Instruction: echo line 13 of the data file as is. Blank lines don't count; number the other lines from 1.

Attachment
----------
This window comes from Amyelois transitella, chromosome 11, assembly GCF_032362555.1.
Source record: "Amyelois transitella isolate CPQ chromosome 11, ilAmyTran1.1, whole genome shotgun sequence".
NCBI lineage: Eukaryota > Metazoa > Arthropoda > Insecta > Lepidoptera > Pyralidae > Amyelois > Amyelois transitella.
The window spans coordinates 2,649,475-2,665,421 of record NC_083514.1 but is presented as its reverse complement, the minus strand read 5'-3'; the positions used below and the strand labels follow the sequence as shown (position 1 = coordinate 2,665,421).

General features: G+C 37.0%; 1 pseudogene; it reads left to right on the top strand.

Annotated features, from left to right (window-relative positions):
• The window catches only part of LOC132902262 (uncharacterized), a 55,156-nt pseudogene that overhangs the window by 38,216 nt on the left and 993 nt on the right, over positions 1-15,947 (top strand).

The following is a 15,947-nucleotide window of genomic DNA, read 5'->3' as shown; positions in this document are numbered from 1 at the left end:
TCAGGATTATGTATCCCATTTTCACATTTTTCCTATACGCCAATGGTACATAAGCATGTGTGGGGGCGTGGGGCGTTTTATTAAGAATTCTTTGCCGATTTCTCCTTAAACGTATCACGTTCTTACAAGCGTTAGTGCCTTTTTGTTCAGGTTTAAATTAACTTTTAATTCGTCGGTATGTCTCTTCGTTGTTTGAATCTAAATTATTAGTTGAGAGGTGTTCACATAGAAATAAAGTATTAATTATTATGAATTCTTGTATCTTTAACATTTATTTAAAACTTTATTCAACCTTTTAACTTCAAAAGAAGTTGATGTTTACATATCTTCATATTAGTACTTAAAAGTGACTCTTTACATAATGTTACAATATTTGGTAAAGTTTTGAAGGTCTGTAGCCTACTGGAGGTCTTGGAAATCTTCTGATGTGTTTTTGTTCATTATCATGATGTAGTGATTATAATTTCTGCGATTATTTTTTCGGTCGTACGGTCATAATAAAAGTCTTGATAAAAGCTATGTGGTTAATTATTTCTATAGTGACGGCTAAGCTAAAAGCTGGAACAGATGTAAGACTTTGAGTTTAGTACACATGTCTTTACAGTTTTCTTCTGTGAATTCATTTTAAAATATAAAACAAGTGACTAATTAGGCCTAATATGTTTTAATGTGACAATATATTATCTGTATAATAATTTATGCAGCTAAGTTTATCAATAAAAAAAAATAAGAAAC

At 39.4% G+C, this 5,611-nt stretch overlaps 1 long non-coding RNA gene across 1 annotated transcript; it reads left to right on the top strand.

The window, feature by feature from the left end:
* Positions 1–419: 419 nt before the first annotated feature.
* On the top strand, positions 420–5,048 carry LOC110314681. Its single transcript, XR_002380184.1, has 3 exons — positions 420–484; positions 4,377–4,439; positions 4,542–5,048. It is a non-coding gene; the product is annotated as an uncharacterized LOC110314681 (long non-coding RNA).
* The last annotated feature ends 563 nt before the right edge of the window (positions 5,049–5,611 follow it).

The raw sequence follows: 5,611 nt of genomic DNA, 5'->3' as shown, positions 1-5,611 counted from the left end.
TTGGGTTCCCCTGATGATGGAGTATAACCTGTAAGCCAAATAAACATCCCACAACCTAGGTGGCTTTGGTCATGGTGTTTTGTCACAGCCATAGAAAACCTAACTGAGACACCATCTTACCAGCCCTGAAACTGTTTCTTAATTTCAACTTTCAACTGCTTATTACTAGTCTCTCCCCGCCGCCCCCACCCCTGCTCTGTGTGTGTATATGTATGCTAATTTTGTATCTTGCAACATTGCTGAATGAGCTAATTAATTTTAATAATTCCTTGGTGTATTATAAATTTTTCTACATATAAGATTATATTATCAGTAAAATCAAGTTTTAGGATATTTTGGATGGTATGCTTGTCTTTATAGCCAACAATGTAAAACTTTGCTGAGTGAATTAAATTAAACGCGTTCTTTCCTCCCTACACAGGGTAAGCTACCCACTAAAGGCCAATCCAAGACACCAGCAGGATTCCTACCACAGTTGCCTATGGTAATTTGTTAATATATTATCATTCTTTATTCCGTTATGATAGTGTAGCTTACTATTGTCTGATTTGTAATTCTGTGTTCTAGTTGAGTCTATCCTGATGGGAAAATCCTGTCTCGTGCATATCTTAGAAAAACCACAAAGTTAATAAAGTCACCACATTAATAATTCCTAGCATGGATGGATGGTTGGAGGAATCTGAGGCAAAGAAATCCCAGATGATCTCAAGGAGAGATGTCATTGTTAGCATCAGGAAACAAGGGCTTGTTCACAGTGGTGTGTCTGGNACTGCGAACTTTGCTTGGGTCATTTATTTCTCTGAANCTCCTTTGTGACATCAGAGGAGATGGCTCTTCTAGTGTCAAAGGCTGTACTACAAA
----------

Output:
* On the top strand, positions 420–5,048 carry LOC110314681. Its single transcript, XR_002380184.1, has 3 exons — positions 420–484; positions 4,377–4,439; positions 4,542–5,048. It is a non-coding gene; the product is annotated as an uncharacterized LOC110314681 (long non-coding RNA).